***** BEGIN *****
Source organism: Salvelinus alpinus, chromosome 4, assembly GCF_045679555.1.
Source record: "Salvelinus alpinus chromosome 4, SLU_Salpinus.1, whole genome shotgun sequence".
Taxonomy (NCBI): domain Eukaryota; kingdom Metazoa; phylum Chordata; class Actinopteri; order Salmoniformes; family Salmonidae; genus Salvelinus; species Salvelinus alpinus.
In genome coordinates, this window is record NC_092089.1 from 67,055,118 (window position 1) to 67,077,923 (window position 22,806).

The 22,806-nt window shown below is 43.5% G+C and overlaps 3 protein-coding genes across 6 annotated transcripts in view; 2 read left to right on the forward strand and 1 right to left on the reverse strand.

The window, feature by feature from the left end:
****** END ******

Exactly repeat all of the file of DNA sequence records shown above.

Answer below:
Source organism: Salvelinus alpinus, chromosome 4, assembly GCF_045679555.1.
Source record: "Salvelinus alpinus chromosome 4, SLU_Salpinus.1, whole genome shotgun sequence".
Taxonomy (NCBI): domain Eukaryota; kingdom Metazoa; phylum Chordata; class Actinopteri; order Salmoniformes; family Salmonidae; genus Salvelinus; species Salvelinus alpinus.
In genome coordinates, this window is record NC_092089.1 from 67,055,118 (window position 1) to 67,077,923 (window position 22,806).

The 22,806-nt window shown below is 43.5% G+C and overlaps 3 protein-coding genes across 6 annotated transcripts in view; 2 read left to right on the forward strand and 1 right to left on the reverse strand.

The window, feature by feature from the left end: